It has been reported that a young woman’s visit to a chiropractor left her unable to walk due to a torn artery.
Mariah Bond, 29, went to visit a chiropractor in the hope to get some relief from her neck pain. During the appointment, the chiropractor quickly twisted her neck from side to side. “It cracked both ways and I’d seen chiropractor videos so I thought it was normal but when I stood up I got super dizzy,” Mariah recalled. Next, Mariah started profusely vomiting and her hand began to tingle. Then she was rushed to a hospital.
It took a few hours before the doctors could find the diagnosis. “I was still throwing up constantly, it was non-stop. I couldn’t open my eyes because if I did I’d start throwing up because I was so dizzy,” Mariah said. “I was transferred via ambulance to another hospital where they did a CT scan and confirmed that I was having a stroke.”
It turned out that Mariah’s chiropractor dissected an artery in her neck which then limited the blood supply to the brain. Mariah was kept in the hospital for five days while her condition was monitored. During that time, she was left unable to walk. But slowly she did become able to rely on a zimmer frame to get around. “I couldn’t walk properly or correctly use my hands to eat, it was like I was a child. It was very weird. My brain was there but I couldn’t do it,” she stated. “My first stroke was a cerebral stroke and they were saying that I probably had a mini-stroke as I was having weird feelings in my legs. They were very confused because that wasn’t common with the stroke I had, so they said that I probably had two.”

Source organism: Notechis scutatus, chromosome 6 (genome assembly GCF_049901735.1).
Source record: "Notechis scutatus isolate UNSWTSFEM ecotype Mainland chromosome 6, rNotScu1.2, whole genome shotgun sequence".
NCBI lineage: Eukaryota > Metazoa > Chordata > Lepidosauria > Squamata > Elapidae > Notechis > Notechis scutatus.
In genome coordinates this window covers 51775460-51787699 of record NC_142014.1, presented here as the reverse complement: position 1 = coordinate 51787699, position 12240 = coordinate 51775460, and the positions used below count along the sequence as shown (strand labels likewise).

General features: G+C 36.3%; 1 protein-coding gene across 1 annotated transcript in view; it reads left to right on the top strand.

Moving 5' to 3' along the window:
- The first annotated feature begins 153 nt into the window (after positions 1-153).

Within a fortnight, Mariah was able to walk again but had to have physiotherapy for two months before she could return to work. After her last CT scan, she received the good news that the dissected vessel had completely healed. She said: “I was very strong-willed at the time because everyone was telling me how well I was handling this. I think my husband was more scared than I was, poor thing.”
Mariah has vowed never to visit a chiropractor again and is doing her best to raise awareness of the damage they can cause. “I was shocked because I’m so young and you don’t really hear about young people having strokes, especially from the chiropractor. I’m pretty paranoid with my neck now. I know I probably shouldn’t be but sometimes if I have a weird feeling in my head, it would probably be called PTSD, I automatically start thinking am I having a stroke? I start freaking out. I’d tell people not to go to a chiropractor. I’ve already told a million people not to do it. Just don’t go or at least don’t let them do your neck.”
I would be surprised if this case ever got written up as a proper case report and published in a medical journal. We did a survey years ago where we found over 35 cases of severe complications after chiropractic in the UK within a period of 12 months. The most amazing result was that none of these cases had been published. In other words, under-reporting was precisely 100%.
Mariah’s case might be a true rarety, or it might be a fairly common event. It might be a most devastating occurrence, or there could be far worse events.
We simply do not know because under-reporting is huge.
Meanwhile, chiropractors – the professionals who should long have made sure that under-reporting becomes minimal or non-existent – claim that there is no evidence that strokes happen at all or regularly or often. They can do this because the medical literature seems to confirm their opinion. The only reporting system that seems to exist, the “chiropractic patient incident reporting and learning system” (CPiRLS), is for several reasons woefully inadequate and also plagued by under-reporting.
So, what advice can I possibly give to consumers in such a situation? I feel that the only thing one can recommend is to
stay well clear of chiropractors
until they finally present us with sufficient and convincing data.